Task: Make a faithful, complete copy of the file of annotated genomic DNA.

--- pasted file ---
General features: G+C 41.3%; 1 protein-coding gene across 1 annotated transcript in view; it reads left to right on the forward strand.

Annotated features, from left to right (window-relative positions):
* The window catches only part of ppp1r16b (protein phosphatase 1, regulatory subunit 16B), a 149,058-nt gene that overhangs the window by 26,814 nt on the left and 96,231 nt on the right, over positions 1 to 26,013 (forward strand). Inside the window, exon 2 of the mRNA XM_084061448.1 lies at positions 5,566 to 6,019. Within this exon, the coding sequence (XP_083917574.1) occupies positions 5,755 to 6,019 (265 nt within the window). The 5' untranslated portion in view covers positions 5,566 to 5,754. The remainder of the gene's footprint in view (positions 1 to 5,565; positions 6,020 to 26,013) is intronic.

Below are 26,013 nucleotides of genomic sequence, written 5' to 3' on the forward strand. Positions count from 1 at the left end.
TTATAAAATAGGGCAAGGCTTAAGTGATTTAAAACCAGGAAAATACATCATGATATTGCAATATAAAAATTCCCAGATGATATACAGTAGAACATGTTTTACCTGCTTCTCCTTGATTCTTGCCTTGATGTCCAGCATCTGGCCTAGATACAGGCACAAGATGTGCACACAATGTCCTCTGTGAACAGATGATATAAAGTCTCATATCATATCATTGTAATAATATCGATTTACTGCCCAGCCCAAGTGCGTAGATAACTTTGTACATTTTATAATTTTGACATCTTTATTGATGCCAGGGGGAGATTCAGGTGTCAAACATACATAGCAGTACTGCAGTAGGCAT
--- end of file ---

General features: G+C 41.3%; 1 protein-coding gene across 1 annotated transcript in view; it reads left to right on the forward strand.

Annotated features, from left to right (window-relative positions):
* The window catches only part of ppp1r16b (protein phosphatase 1, regulatory subunit 16B), a 149,058-nt gene that overhangs the window by 26,814 nt on the left and 96,231 nt on the right, over positions 1 to 26,013 (forward strand). Inside the window, exon 2 of the mRNA XM_084061448.1 lies at positions 5,566 to 6,019. Within this exon, the coding sequence (XP_083917574.1) occupies positions 5,755 to 6,019 (265 nt within the window). The 5' untranslated portion in view covers positions 5,566 to 5,754. The remainder of the gene's footprint in view (positions 1 to 5,565; positions 6,020 to 26,013) is intronic.

Below are 26,013 nucleotides of genomic sequence, written 5' to 3' on the forward strand. Positions count from 1 at the left end.
TTATAAAATAGGGCAAGGCTTAAGTGATTTAAAACCAGGAAAATACATCATGATATTGCAATATAAAAATTCCCAGATGATATACAGTAGAACATGTTTTACCTGCTTCTCCTTGATTCTTGCCTTGATGTCCAGCATCTGGCCTAGATACAGGCACAAGATGTGCACACAATGTCCTCTGTGAACAGATGATATAAAGTCTCATATCATATCATTGTAATAATATCGATTTACTGCCCAGCCCAAGTGCGTAGATAACTTTGTACATTTTATAATTTTGACATCTTTATTGATGCCAGGGGGAGATTCAGGTGTCAAACATACATAGCAGTACTGCAGTAGGCAT